foundress of the Good Shepherd nuns. Born on the island of Noirmoutier, where her parents had taken refuge after the war of La Vendée, she went to school at Tours and joined there the convent of Refuge founded by St Jean Eudes for the rescue and protection of women in moral danger. This was in 1814, and in 1825 (aged twenty-nine) she became superior and founded a new house at Angers. This was at the bishop's invitation in 1829. After some years this developed into a new Congregation with one novitiate and one superior-general who could move subjects from one house to another independently of the local bishop. These houses numbered over 100 in 1868, with 2,760 nuns. In 1831 she had founded a contemplative community for women which complemented the active commitment of her other nuns to social work. In all her activities she aimed at providing compassion and solicitude like those of Christ, the Good Shepherd, to the nuns, penitents, and young girls in family difficulties under her care. Strength and cheerfulness under accusations of rashness and ambition were matched by a deep love for her nuns: ‘I love them’ she said, ‘more than life itself.’ She was canonized in 1940. Feast: 24 April.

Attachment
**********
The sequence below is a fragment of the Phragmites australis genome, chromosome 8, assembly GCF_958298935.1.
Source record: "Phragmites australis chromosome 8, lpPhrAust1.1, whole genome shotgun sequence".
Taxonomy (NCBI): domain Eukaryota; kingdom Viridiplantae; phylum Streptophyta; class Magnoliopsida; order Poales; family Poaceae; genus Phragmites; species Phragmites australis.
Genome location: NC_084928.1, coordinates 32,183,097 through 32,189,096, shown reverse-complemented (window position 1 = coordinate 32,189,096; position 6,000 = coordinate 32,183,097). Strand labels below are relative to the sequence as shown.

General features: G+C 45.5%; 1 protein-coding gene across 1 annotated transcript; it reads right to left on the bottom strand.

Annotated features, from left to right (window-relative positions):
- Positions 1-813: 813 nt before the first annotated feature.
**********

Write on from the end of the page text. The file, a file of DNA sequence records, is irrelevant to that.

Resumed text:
Lives by G. Bernoville (1946) and G. F. Powers (1940); see also H.S.S.C., x. 197–8.